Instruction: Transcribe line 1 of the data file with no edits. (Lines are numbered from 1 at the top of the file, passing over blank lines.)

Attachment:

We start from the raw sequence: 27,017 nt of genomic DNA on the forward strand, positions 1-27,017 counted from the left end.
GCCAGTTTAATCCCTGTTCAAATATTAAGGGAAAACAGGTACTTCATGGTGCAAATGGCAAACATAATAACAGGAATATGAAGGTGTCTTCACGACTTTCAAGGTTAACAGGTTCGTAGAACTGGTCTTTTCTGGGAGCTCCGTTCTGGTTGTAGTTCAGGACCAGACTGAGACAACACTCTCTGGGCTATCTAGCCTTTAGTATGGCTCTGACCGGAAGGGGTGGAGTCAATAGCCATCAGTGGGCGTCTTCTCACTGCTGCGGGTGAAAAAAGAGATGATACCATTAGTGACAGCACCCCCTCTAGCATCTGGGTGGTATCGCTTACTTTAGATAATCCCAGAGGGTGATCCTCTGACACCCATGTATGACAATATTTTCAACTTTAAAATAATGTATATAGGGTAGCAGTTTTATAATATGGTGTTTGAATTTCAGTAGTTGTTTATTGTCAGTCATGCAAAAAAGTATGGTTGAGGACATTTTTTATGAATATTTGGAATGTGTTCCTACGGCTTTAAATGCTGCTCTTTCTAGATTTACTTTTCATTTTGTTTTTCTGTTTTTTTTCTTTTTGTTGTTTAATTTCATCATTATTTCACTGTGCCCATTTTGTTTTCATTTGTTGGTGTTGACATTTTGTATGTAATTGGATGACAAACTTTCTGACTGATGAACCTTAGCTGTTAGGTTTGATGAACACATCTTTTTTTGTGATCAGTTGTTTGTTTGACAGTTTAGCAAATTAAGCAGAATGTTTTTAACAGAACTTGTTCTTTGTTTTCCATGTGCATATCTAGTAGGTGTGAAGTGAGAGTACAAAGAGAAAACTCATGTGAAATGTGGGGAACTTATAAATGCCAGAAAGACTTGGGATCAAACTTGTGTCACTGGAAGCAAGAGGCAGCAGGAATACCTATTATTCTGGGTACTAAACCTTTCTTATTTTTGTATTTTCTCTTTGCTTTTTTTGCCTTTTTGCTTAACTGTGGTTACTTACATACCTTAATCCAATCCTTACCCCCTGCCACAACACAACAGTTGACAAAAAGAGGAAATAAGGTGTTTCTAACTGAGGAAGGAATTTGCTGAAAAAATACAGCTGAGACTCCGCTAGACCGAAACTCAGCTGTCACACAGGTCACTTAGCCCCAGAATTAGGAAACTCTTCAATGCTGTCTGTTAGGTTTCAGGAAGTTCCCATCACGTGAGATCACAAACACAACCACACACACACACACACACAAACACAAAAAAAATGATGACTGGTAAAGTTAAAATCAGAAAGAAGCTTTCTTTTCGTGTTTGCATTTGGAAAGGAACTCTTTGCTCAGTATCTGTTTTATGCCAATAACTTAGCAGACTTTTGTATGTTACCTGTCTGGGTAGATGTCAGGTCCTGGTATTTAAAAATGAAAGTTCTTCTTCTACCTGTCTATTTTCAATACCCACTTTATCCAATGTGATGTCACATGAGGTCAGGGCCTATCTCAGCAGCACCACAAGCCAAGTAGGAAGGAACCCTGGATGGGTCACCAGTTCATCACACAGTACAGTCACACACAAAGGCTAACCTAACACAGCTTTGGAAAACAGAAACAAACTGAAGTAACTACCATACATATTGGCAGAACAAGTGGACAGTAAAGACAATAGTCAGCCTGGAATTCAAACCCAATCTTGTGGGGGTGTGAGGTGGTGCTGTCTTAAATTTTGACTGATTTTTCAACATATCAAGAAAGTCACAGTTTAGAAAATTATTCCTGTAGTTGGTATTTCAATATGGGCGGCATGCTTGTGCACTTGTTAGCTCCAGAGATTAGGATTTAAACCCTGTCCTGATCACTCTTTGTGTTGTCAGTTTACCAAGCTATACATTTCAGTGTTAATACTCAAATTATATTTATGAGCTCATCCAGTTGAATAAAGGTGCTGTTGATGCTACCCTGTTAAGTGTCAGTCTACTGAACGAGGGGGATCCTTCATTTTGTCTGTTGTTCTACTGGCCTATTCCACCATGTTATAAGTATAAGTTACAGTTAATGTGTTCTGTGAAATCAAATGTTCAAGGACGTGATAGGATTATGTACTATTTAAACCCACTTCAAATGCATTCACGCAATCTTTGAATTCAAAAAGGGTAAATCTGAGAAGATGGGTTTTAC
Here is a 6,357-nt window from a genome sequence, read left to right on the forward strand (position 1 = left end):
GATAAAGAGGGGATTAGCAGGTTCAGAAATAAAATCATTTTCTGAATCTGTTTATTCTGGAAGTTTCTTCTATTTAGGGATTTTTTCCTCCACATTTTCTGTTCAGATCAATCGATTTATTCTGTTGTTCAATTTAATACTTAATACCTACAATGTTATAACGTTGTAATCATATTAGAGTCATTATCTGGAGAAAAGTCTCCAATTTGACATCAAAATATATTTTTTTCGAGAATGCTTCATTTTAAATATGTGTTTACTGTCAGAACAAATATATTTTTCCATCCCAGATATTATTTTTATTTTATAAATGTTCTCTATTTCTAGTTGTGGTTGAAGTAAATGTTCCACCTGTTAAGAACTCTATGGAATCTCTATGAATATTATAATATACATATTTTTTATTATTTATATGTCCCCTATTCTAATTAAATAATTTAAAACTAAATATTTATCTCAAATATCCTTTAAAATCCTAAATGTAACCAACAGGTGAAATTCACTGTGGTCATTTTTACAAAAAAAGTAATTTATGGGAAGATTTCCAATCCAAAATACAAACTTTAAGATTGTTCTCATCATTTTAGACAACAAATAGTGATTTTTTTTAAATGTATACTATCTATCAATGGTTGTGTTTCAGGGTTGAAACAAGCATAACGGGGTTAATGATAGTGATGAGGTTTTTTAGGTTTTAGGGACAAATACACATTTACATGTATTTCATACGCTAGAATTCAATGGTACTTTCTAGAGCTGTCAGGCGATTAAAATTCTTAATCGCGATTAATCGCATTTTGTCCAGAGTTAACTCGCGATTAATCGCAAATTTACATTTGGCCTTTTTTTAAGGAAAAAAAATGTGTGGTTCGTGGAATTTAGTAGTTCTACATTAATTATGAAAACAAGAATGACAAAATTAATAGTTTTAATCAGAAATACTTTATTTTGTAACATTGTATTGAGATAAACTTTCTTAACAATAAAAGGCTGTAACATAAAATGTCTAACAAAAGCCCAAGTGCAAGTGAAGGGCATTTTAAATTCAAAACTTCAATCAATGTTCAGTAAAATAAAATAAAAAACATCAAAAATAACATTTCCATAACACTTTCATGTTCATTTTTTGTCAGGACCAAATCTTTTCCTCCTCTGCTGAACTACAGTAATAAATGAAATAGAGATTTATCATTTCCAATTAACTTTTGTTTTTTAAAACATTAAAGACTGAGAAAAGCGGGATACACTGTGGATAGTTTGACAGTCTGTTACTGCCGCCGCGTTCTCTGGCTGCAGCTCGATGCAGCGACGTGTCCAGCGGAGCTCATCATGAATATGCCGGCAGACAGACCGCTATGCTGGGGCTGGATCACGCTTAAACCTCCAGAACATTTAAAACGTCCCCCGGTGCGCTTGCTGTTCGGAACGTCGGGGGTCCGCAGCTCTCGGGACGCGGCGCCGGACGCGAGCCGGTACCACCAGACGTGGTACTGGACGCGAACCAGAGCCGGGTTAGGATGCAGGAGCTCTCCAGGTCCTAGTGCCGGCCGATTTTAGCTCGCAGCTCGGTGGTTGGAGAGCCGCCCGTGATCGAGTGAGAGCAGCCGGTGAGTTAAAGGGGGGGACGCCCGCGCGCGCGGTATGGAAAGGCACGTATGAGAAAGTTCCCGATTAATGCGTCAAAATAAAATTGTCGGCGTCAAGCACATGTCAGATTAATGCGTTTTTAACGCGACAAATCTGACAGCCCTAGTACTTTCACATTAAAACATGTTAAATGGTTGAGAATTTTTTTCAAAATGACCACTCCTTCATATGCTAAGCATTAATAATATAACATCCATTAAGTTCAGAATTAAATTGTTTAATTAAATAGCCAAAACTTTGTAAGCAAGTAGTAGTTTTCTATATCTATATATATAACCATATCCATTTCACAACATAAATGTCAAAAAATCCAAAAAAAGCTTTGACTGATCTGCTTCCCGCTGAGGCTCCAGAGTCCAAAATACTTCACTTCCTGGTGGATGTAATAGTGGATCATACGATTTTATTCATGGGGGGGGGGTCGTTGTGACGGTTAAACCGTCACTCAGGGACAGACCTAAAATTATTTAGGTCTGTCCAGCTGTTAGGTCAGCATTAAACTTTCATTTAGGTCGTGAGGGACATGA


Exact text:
We start from the raw sequence: 27,017 nt of genomic DNA on the forward strand, positions 1-27,017 counted from the left end.